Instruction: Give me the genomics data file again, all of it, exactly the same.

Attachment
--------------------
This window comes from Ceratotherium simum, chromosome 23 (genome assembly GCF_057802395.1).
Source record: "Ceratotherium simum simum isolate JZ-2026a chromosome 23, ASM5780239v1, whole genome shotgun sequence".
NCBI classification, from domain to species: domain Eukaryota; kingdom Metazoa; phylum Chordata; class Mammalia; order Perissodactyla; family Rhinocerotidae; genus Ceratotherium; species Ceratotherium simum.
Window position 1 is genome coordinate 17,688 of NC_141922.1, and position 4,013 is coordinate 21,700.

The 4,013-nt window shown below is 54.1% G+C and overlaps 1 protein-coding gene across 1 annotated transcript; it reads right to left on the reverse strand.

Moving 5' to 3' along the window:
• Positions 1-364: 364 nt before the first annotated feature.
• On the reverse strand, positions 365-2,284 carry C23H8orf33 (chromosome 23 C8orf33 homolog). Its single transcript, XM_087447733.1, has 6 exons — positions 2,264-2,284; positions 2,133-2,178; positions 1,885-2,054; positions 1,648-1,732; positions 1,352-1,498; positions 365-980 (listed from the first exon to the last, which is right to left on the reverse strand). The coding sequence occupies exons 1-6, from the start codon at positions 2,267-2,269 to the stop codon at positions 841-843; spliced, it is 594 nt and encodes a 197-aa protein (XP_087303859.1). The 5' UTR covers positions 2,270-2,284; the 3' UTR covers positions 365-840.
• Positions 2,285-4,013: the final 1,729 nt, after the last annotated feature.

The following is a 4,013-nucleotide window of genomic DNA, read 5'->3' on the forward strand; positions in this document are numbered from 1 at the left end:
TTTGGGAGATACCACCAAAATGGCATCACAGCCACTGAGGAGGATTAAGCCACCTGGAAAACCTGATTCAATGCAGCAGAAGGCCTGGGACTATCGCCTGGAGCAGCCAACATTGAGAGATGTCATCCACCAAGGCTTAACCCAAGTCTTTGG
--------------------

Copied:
This window comes from Ceratotherium simum, chromosome 23 (genome assembly GCF_057802395.1).
Source record: "Ceratotherium simum simum isolate JZ-2026a chromosome 23, ASM5780239v1, whole genome shotgun sequence".
NCBI classification, from domain to species: domain Eukaryota; kingdom Metazoa; phylum Chordata; class Mammalia; order Perissodactyla; family Rhinocerotidae; genus Ceratotherium; species Ceratotherium simum.
Window position 1 is genome coordinate 17,688 of NC_141922.1, and position 4,013 is coordinate 21,700.

The 4,013-nt window shown below is 54.1% G+C and overlaps 1 protein-coding gene across 1 annotated transcript; it reads right to left on the reverse strand.

Moving 5' to 3' along the window:
• Positions 1-364: 364 nt before the first annotated feature.
• On the reverse strand, positions 365-2,284 carry C23H8orf33 (chromosome 23 C8orf33 homolog). Its single transcript, XM_087447733.1, has 6 exons — positions 2,264-2,284; positions 2,133-2,178; positions 1,885-2,054; positions 1,648-1,732; positions 1,352-1,498; positions 365-980 (listed from the first exon to the last, which is right to left on the reverse strand). The coding sequence occupies exons 1-6, from the start codon at positions 2,267-2,269 to the stop codon at positions 841-843; spliced, it is 594 nt and encodes a 197-aa protein (XP_087303859.1). The 5' UTR covers positions 2,270-2,284; the 3' UTR covers positions 365-840.
• Positions 2,285-4,013: the final 1,729 nt, after the last annotated feature.

The following is a 4,013-nucleotide window of genomic DNA, read 5'->3' on the forward strand; positions in this document are numbered from 1 at the left end:
TTTGGGAGATACCACCAAAATGGCATCACAGCCACTGAGGAGGATTAAGCCACCTGGAAAACCTGATTCAATGCAGCAGAAGGCCTGGGACTATCGCCTGGAGCAGCCAACATTGAGAGATGTCATCCACCAAGGCTTAACCCAAGTCTTTGG